Even if the AI is 'only' as smart as us, it will be always possible to make it think faster than us. It would follow Moore's law. That alone will make it smarter than us.
Technically correct, I suppose. I wasn't saying that AIs could not or would not be smarter than us. I was saying that we don't know whether they would be, speed excepted.

Quote:
But I envy your lack of imagination.
That's both uncalled for and uncivil. I have a vast amount of imagination, actually, but I'm not going to make a leap from what's conceivable to what's actually possible, especially since I'm a professional computer programmer of almost 20 years, and I have a semblance of understanding of what software and hardware can do.

If someone wants to make the claim than an AI can do such and such, they have to either demonstrate it or make a reasoned argument as to why it must be considered. So far, a lot of the posts here have been arguments from ignorance.
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Old 31st March 2019, 01:08 PM   #272
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Originally Posted by Belz... View Post
you cannot deactive a physical switch
I want to stop and focus on this because I want to make sure I understand what you mean. I would hope that you are not saying that the world's smartest electrician cannot counteract a switch, but rather that an AI that exists solely on a computer lacks the means of physically interacting with such a switch. Is that correct?
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Old 31st March 2019, 02:29 PM   #273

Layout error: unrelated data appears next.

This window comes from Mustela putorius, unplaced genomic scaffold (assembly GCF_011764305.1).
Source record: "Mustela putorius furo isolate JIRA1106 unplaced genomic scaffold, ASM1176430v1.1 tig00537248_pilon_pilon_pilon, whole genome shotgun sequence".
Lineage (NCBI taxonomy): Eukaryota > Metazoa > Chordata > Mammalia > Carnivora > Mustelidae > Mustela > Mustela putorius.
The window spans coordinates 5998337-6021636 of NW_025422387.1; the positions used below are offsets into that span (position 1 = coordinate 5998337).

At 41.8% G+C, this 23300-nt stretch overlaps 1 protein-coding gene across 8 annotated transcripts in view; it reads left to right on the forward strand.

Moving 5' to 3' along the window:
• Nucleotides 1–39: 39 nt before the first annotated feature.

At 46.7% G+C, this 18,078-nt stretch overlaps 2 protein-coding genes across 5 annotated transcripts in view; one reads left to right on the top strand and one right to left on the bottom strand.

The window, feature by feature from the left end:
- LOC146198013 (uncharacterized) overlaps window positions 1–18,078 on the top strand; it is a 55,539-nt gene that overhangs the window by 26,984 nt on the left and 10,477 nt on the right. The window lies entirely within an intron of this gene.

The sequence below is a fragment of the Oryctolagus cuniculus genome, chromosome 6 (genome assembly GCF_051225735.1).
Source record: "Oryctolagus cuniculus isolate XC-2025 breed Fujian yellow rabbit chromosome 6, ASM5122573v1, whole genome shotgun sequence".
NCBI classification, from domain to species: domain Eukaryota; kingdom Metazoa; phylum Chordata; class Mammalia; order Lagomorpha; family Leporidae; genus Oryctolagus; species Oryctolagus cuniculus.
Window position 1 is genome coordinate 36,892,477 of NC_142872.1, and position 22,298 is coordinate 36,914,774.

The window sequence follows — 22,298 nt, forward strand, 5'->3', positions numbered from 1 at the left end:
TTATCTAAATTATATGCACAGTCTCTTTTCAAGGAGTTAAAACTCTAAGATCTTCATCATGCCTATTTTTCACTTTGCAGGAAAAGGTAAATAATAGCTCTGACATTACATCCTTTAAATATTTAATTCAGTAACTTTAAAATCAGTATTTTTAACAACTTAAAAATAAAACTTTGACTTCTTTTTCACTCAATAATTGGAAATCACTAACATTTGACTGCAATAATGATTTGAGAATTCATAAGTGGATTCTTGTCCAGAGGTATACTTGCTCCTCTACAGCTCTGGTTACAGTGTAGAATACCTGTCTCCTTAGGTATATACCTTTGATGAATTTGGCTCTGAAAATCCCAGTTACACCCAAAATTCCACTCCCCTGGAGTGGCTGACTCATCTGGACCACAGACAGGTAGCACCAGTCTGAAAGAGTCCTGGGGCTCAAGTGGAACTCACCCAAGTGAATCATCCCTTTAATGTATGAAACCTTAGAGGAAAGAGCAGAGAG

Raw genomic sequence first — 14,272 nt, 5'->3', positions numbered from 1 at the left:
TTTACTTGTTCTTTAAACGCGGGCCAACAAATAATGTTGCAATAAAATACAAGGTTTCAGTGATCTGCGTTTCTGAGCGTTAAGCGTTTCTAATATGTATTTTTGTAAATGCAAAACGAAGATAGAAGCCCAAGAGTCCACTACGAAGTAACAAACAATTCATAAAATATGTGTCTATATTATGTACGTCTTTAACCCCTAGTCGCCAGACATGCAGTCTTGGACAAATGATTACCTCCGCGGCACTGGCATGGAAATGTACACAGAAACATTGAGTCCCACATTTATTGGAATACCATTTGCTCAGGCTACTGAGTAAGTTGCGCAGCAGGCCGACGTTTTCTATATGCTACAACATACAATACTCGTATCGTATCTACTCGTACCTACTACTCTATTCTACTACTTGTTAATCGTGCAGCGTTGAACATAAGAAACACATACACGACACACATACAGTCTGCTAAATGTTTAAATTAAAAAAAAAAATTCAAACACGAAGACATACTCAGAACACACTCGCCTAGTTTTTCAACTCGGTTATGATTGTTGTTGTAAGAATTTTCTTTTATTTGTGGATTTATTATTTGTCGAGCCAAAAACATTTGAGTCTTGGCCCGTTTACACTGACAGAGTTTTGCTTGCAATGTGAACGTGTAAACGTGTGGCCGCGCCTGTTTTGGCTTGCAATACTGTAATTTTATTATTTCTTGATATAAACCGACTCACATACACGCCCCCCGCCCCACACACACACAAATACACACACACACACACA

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quote:
"Tyson is an astrophysicist. AI is not his expertise. I don't know why people keep making appeals to authority in this thread.
Do you have any counter to my argument about being able to shut the AI down? We don't even know if an intelligence way superior to ours is even possible. We're all speculating about it."

It’s not Tyson made it all up. He does know and talks to a lot of other specialists, and he’s very good at synthesizing them, and making it understandable for non-specialized people.
You could shut down a robot arm with a red button easily. But, AI’s will likely be managing big, essential infrastructures, like airports for instance. If such an AI goes wrong, or “bad”, you can’t just shut it off, while 100 planes are coming in to land. Because the AI is so good at it, there will be no air-controllers available any more: they even might have gone the way of horse-drivers.
Once self-driving cars become mundane, there will be no need to get a driver-licence. It’s even likely there will be no red button by law, because the car-AI will be much better and faster than drivers. If it glitches, and drives to a wall at maximum speed, all you can do is watch. If you’re not sleeping.

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Old 31st March 2019, 02:44 PM   #274
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Originally Posted by I Am The Scum View Post